This week has been historical. No one, to be sure, needs to hear from me.

I will be back. Peace.

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Pandemic advice: we all need to to go outside for our mental health. Walk. No, hike. Or if your knees aren’t blown, run like the wind. Nature is a balm for the spirit. Being locked down has taken its toll.

I agree with all of this. However, as a decidedly inside person, the nature thing has limitations. It has to be nice. I won’t walk in rain. The temperature is an important variable:  if it is 80 degrees or higher, that is way too hot. People. There are a lot of them out there now, and the more of them, the less I want to go out among them. I am in the elderly category, which by the way, came as a COMPLETE SURPRISE to me.

So. The solution is in the photo above. We have the most perfect terrace in the world. It is big enough to actually walk around on, and small enough not to be a gardening challenge for me. And if I go out there and it is ONE: way too hot, or TWO: looking like rain, I just come right back inside. In one second, I am back in the great indoors where I belong.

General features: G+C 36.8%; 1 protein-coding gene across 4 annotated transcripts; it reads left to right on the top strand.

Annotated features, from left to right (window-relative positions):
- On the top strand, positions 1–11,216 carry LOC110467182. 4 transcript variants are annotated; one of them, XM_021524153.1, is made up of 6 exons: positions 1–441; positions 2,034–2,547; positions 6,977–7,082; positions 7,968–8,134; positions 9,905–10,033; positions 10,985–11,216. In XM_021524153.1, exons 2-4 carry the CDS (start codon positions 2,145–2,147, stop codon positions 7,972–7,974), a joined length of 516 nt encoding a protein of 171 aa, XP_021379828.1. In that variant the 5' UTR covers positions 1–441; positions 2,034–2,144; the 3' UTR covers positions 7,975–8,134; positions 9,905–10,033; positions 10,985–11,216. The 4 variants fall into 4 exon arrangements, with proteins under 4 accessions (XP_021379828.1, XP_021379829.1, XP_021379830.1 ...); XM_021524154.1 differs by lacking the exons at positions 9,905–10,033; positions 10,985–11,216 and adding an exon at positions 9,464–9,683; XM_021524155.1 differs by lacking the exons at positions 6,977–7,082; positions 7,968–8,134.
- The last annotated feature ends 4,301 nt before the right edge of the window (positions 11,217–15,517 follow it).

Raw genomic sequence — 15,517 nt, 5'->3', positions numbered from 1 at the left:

Gardening on this scale is also perfect for me. There is no hose needed, and I can water all the pots in five minutes or less. Deadheading? Just the one geranium. Enough to make me feel sort of like I have a green thumb.

Sitting out there in the evening is also terrific. I can watch the city and sip a drink. Light a candle and muse about things. Watch people below not social distancing and wonder how on earth they are so stupid.

We oldsters will be limited in activities for a long time, it seems. So I am thankful for the fact that on days when I can’t get motivated to hike around, I can still go outside and commune with the nature in my patio pots.

Stay safe, all of you. Wear your masks. Wash your hands.